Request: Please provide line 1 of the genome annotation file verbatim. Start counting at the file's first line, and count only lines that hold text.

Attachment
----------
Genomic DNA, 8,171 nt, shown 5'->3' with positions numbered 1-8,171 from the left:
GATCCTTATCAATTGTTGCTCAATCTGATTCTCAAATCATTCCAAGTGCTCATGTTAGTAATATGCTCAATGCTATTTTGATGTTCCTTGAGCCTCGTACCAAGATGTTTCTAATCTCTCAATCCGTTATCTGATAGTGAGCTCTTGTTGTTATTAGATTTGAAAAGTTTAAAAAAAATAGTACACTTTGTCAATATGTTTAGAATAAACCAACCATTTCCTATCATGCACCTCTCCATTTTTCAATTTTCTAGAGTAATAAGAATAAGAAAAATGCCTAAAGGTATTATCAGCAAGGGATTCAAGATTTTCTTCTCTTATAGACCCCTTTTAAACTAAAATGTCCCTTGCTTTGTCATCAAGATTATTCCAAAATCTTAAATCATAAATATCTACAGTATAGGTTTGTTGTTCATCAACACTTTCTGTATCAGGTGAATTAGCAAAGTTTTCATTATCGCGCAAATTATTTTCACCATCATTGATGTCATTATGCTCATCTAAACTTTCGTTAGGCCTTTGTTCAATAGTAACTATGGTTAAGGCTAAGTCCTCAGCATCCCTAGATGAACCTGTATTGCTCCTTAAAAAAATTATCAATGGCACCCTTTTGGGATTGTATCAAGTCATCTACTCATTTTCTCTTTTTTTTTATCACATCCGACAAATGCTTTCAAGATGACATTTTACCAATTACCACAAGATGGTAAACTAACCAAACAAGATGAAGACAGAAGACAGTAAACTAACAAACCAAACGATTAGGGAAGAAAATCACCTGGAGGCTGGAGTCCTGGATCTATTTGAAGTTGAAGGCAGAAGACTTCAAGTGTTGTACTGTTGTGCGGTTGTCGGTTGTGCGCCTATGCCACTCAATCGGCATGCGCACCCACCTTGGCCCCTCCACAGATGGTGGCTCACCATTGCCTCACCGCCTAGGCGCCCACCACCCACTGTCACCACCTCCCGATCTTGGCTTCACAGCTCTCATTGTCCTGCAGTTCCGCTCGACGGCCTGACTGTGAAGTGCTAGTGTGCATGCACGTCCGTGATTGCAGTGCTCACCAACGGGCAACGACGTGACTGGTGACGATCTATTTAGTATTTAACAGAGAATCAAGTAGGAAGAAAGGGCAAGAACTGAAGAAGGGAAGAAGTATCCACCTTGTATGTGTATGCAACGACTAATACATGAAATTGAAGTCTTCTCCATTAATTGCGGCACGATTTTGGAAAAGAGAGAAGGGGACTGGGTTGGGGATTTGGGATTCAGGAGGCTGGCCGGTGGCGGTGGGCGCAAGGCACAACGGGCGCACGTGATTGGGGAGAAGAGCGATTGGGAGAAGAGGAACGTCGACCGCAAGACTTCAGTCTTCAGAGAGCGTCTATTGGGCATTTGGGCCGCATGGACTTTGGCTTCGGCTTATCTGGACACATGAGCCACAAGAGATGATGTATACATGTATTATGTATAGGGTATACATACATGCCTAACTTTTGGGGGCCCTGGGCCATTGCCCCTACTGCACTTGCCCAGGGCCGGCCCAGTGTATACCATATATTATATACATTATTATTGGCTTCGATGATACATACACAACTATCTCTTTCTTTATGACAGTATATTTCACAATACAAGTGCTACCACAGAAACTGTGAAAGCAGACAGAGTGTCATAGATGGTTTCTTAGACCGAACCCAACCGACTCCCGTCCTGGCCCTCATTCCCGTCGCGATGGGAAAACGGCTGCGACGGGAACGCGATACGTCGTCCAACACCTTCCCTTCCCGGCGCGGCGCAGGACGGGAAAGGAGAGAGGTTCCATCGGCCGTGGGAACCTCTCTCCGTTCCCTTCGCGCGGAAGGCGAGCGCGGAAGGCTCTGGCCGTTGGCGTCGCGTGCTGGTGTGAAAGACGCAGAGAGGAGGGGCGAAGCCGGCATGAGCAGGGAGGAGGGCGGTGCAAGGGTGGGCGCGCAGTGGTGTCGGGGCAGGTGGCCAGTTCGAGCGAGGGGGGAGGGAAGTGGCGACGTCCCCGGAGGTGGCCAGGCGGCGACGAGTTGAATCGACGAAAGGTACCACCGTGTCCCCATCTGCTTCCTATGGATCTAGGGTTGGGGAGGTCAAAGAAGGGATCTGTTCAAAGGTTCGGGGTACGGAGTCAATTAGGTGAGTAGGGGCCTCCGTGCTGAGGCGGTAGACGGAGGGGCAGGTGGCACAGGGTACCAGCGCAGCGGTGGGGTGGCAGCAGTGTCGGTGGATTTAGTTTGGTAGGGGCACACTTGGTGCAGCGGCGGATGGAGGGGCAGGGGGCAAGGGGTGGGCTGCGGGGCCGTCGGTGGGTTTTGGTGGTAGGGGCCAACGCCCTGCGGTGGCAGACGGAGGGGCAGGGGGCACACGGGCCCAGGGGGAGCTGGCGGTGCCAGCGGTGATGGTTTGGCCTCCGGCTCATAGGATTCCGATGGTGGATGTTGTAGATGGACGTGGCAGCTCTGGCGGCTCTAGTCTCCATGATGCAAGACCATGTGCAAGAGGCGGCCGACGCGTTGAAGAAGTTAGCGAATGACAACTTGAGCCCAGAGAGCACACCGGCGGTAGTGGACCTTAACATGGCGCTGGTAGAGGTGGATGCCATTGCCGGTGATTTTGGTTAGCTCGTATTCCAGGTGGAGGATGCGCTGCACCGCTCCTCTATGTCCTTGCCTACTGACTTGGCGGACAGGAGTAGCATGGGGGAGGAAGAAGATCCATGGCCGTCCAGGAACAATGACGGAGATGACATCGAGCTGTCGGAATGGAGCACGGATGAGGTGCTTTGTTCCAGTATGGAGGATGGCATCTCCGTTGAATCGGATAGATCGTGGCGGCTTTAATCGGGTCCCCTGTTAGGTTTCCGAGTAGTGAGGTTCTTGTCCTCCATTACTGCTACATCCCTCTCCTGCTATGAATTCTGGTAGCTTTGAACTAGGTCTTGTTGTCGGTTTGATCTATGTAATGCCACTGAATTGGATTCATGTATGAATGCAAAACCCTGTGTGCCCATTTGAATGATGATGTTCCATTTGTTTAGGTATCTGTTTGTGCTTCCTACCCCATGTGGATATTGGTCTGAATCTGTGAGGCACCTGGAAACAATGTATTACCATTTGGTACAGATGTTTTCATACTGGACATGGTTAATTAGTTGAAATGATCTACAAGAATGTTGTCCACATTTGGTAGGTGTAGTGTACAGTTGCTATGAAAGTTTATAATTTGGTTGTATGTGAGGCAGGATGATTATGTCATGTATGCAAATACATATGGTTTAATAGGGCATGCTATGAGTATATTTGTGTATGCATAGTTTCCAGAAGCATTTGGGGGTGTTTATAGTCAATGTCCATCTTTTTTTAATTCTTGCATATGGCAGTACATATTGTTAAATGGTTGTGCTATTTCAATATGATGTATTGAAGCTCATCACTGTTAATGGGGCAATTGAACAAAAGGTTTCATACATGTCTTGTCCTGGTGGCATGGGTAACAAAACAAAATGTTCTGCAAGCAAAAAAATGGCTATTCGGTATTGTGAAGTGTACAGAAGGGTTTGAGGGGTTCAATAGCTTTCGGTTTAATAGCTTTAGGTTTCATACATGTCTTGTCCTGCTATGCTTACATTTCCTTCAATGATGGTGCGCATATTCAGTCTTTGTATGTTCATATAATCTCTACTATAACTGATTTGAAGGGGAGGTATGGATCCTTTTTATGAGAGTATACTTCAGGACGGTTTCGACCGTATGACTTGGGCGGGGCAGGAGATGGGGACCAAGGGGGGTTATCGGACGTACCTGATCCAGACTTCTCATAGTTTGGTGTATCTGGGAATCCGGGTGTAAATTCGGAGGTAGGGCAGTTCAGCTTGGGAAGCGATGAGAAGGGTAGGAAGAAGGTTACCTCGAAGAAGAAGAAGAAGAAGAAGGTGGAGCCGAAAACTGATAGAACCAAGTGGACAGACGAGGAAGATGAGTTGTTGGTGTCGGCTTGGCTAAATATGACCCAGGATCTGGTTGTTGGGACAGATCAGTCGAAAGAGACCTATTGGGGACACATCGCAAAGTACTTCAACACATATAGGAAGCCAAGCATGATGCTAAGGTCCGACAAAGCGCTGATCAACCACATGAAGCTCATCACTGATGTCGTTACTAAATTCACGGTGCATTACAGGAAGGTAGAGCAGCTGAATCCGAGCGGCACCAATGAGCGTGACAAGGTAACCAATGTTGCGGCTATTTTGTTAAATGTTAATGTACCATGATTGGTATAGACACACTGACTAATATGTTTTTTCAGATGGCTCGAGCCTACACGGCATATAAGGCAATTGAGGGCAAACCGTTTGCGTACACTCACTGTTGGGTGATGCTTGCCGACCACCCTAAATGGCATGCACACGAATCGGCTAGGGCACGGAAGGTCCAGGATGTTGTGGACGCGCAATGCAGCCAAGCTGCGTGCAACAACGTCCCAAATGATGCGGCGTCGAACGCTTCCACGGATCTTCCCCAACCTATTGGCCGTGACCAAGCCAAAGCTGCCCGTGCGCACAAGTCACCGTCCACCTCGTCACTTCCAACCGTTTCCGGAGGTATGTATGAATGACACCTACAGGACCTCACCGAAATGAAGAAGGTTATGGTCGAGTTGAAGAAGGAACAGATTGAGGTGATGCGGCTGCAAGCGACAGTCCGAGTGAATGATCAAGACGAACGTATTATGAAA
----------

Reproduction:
Genomic DNA, 8,171 nt, shown 5'->3' with positions numbered 1-8,171 from the left: